KARACHI, May 9: Art lovers welcomed the recent re-launch and relocation of the Momart Gallery that was first established in 1994 and then put a stop to its activities for a brief period. The re-launch was celebrated with a grand exhibition, which will remain open until the month of August.
The show at Momart boasts works of more than 60 artists ranging from those who are regarded as legends to the relatively lesser known. The exhibition itself is a collage of a variety of paintings and sculptures creating exciting prospects for art lovers. Asma Abbasi’s oil-on-canvas landscapes with dense strokes highlighting the importance of the colour green not only in terms of foliage but also with respect to the art of painting are a sight to behold. On the other hand, A.S. Rind impresses the viewer with his fusion of literature and a visual form of communication. His demur women, with the customary bird alongside them, accompanied by an Urdu poem, preferably by Faiz Ahmed Faiz, have now become quite familiar to, and popular with, art buffs.
Then the likes of Chitra Pritam take the viewer to another realm. The artist’s ‘Still Water’ and ‘Fishery Boat’ (oil on canvas) epitomise the genre of art that doesn’t dazzle but haunts. Hanif Shehzad’s tribute to Karachi’s cityscape (and its historicity) lends a distinct touch to the show. His use of yellowness to describe Karachi’s skyline at night is symbolic and aesthetically rich.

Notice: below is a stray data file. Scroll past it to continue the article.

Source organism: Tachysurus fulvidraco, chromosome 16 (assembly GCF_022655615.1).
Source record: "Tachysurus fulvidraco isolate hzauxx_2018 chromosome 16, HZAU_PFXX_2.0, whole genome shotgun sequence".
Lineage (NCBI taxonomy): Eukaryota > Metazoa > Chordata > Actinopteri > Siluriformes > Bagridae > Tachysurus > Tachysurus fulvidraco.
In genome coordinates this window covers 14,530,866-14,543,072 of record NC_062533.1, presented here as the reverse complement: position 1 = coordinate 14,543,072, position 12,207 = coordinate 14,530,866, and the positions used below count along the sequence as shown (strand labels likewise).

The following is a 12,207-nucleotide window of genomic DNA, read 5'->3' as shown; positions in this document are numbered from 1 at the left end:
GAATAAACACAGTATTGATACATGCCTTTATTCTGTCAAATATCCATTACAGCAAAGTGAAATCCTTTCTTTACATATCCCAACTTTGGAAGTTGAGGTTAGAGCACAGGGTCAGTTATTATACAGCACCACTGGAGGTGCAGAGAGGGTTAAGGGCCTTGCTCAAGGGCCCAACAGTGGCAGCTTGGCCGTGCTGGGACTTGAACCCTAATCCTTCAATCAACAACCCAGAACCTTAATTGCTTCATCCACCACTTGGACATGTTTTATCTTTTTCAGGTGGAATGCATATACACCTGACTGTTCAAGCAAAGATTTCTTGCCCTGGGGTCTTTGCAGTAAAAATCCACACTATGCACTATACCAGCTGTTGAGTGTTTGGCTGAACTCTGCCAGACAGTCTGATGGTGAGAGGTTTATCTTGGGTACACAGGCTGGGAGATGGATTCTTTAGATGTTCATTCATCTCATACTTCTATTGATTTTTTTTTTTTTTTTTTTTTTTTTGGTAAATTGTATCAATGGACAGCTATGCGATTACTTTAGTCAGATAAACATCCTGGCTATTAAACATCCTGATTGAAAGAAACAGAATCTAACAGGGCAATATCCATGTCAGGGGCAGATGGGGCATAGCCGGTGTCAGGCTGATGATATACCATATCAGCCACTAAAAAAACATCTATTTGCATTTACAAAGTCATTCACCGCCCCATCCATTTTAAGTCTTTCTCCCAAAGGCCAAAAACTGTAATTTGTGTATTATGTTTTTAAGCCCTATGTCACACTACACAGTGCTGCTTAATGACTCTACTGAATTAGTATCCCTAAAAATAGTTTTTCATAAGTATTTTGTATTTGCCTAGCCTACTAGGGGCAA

Qudsia Nisar touches another dimension by being artfully abstruse. Her ‘Desert Mood’ series (watercolour) is indicative of how barrenness can be depicted as something that is not always parched or dry. This aridity belongs to some other sphere and the noun desert should not be taken literally.
Riffat Alvi becomes philosophical in her pursuit to tap into the beginnings and ends of things that relate to life. For the artist, employing natural earth to create artworks means the medium is the message.
Shammi Ahmed speaks in the language of emotions via faces with big eyes through her oil-on-canvas exhibits. It is the face of the protagonist in her untitled work that doesn’t need any description; one look at it will unravel a world of possibilities.
Then of course who can ignore Jamil Naqsh with his trademark bird. Perhaps it’s not a trademark anymore.